1Logic / ComputeWhat things can I do? Essentially, what applications are running on my behalf?
2StorageWhere is my stuff? What’s in my vault? Let me find it for transacting.
3IdentityWho am I, how do I prove it?
4LocationWhere am I, how do others contact me?

This is a very maximalist view of the world, where a single thing captures the totality of what we may consider an entity.

The practical problem with this node-centric network view of Corda’s past is that scaling is linear, and thus so are costs. What do we mean?, Well, if one identity is one node, then 100 identities mean 100 nodes, a thousand identities a thousand nodes, etc.

Clearly, this doesn’t scale in a way that allows for the general management of multiple identities. Indeed, the first versions of Corda, due to constraints in building the technology, chose to not focus on scalability; preferring to leave that to later iterations of the architecture, which is where Corda 5 steps in. Back then, we took a very maximalist view of decentralization, assuming all entities would run their own nodes for themselves, where the model of a node matching directly to a legal identity, and thus an entity, wasn’t a limitation.

Maximals (and Predicons)

This wasn’t done on a whim, Corda didn’t set out to be difficult to scale. To see the root of this design choice we need to look at the original threat model for the distributed database concept that, ultimately, all DLTs are viewable as. Ultimately, Corda was trying to answer the question

“how do we build a shared database between multiple parties where some of those parties cannot be assumed to be non-malicious”?

The thinking at the time being, that if there was a third party all participants could trust, then the solution would be to simply use them to run a standard database and avoid the complication and overheads incurred by introducing DLT constraints.

In hindsight, we can challenge this statement in a few ways.

Firstly, that just isn’t how the industry has evolved, there is a clear demand from solution providers to retain ownership of aspects of the system and meta information, such as participant lists. Equally, the users of those services are not sophisticated enough to operate their own infrastructure to consume a service. All are willing to compromise certain aspects of the fully decentralized model to meet their current needs better.

Secondly, it didn’t draw the distinction that a database can never be safely detangled and a sub-set of records provided to a member, its representation of each identity’s view of their holding are entwined within a single trust zone and thus can never be considered sovereign. We can view this as taking each private view held by a Corda entity of their subset of the Application Network and collapsing those contexts into a single set subdivided through keys or schema as shown below.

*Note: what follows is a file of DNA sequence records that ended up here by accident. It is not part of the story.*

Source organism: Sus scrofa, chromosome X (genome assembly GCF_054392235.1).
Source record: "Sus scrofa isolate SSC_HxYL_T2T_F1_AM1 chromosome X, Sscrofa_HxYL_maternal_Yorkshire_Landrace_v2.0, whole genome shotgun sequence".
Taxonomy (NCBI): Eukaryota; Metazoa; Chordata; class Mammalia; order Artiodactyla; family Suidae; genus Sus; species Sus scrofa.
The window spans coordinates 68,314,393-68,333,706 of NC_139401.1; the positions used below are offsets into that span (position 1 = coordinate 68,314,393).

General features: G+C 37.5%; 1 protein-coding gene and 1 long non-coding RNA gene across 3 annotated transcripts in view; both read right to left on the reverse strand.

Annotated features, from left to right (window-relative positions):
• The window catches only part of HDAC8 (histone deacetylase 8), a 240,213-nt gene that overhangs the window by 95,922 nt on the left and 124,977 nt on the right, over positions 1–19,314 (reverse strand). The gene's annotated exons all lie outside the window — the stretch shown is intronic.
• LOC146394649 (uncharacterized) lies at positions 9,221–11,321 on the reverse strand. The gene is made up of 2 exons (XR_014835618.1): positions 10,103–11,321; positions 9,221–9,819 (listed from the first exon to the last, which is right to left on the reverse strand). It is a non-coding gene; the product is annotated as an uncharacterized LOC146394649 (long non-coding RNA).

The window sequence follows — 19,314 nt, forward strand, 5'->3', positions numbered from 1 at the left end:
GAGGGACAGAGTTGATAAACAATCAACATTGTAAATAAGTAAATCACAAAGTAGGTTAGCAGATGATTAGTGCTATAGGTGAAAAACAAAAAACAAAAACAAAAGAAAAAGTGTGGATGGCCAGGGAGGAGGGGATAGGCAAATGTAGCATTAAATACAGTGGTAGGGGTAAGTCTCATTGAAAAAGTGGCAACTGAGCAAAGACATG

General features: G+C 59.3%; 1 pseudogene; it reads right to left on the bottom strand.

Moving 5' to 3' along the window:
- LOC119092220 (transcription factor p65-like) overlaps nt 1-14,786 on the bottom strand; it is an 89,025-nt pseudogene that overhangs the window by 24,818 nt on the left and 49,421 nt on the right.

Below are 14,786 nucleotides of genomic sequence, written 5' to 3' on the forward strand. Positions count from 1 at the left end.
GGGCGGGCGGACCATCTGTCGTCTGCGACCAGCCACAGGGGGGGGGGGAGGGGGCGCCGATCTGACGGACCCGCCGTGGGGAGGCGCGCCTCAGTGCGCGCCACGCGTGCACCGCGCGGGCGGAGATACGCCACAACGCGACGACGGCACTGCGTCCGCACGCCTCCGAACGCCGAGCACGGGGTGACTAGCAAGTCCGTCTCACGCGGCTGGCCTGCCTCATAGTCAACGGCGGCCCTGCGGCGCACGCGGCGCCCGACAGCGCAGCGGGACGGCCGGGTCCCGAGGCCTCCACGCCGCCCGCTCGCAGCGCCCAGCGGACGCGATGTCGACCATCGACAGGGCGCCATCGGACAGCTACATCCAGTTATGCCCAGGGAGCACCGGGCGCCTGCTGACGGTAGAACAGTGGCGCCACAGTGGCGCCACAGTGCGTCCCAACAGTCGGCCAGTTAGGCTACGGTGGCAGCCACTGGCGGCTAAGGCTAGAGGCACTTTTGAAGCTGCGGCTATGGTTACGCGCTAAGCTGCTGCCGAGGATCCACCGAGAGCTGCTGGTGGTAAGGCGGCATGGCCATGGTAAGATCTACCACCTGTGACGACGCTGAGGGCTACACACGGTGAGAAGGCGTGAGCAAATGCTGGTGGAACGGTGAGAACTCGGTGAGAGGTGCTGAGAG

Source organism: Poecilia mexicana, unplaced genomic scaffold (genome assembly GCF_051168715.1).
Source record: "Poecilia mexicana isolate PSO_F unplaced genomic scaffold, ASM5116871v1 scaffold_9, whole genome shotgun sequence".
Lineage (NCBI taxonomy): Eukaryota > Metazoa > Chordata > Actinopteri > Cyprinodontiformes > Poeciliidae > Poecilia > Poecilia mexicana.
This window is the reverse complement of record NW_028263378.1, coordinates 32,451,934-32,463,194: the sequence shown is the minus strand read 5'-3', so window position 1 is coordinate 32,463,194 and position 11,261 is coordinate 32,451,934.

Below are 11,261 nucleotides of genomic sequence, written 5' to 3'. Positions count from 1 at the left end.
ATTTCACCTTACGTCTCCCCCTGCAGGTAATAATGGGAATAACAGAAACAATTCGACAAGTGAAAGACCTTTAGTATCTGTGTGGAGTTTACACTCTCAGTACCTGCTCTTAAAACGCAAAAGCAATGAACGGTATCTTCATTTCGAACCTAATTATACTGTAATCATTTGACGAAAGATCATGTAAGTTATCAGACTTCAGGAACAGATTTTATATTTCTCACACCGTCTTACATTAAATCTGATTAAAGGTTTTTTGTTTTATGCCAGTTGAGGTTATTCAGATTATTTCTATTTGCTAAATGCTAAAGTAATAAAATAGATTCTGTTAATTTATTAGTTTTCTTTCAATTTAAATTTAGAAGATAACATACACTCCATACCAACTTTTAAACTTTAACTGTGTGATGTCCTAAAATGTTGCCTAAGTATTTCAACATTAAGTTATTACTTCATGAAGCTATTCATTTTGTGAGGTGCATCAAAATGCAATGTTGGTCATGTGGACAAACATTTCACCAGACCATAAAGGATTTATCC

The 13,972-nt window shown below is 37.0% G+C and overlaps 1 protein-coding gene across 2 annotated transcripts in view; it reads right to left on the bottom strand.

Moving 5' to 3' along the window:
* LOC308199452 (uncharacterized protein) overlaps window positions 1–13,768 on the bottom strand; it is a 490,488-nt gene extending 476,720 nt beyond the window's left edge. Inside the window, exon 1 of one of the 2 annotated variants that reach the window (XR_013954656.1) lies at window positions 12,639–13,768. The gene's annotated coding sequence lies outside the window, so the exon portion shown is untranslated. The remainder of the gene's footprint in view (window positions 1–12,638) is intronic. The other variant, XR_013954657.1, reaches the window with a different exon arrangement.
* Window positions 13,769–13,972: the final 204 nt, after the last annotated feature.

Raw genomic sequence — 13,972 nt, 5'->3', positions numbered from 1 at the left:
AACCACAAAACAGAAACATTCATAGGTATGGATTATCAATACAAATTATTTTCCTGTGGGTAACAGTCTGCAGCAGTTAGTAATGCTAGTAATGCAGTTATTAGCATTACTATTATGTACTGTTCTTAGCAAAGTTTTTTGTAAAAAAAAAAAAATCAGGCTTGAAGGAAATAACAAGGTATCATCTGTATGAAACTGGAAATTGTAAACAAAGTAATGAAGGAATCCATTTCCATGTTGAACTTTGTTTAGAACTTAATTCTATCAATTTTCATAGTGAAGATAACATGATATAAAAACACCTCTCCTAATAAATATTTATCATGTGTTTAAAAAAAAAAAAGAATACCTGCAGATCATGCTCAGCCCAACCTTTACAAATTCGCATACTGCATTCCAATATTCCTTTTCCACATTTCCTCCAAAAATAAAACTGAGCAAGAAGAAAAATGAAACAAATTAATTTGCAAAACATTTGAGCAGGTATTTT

Just as a cryptographic key is only ever as secure as it was insecure, the same is true of data. Extracting records from something all had access to is a very different proposition from those that were always segregated. That centralized database would have made accounts of its participants, not leaving them as sovereign entities that could choose to relocate and run their own infrastructure when the time came. Progressive Decentralization is a clear demand from those investigating the technology.

Thirdly, it was considered that whilst there were technical solutions, such as sandboxing and encryption at rest, that allow untrusted third parties to host infrastructure, those were not mature enough at the time to embed within a solution. However, over the intervening years, engaging with techniques such as R3s Corda’s own Sandboxing technology means we’re making strides toward delivering this vision and can thus alter the threat model accordingly.

Finally, as shown above, those maximalists with strong use cases can still deploy and use Corda 5 in the same manner as Corda 4. It is extremely important to note that just because you can use Corda 5 to scale locally for a number of identities, one does not have to. Corda 5 introduces the optionality to present prospective network members with a choice, it does not enforce.

It’s all about that load (’bout that load)

Nodes in of themselves really aren’t all that interesting, it’s how they’re connected by applications and transacting between them that makes Corda actually useful to the wider world. Much like an operating system is somewhat pointless with no user-land applications to run, Corda’s value only emerges once those nodes are onboarded to a network (or networks) to transact.